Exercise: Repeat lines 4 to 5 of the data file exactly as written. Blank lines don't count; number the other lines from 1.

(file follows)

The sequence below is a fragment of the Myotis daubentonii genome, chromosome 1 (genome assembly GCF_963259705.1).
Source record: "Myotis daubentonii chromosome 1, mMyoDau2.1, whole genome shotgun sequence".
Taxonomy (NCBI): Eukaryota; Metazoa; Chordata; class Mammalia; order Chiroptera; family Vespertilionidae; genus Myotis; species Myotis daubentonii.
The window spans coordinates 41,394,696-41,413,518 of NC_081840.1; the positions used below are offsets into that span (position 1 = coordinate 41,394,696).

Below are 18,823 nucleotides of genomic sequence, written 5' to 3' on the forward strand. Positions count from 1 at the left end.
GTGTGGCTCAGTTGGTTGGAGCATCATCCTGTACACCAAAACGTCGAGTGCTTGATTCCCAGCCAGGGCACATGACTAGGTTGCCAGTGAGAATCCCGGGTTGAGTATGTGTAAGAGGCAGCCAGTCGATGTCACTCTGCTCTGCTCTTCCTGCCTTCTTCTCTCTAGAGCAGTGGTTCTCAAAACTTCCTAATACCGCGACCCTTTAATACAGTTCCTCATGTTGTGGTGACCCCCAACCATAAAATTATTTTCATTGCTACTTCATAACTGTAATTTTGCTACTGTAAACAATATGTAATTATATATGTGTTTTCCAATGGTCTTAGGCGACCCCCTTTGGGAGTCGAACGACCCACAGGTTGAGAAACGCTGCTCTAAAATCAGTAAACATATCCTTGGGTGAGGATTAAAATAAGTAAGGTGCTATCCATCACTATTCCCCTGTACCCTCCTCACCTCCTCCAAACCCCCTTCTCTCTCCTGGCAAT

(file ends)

The window spans coordinates 41,394,696-41,413,518 of NC_081840.1; the positions used below are offsets into that span (position 1 = coordinate 41,394,696).

Below are 18,823 nucleotides of genomic sequence, written 5' to 3' on the forward strand. Positions count from 1 at the left end.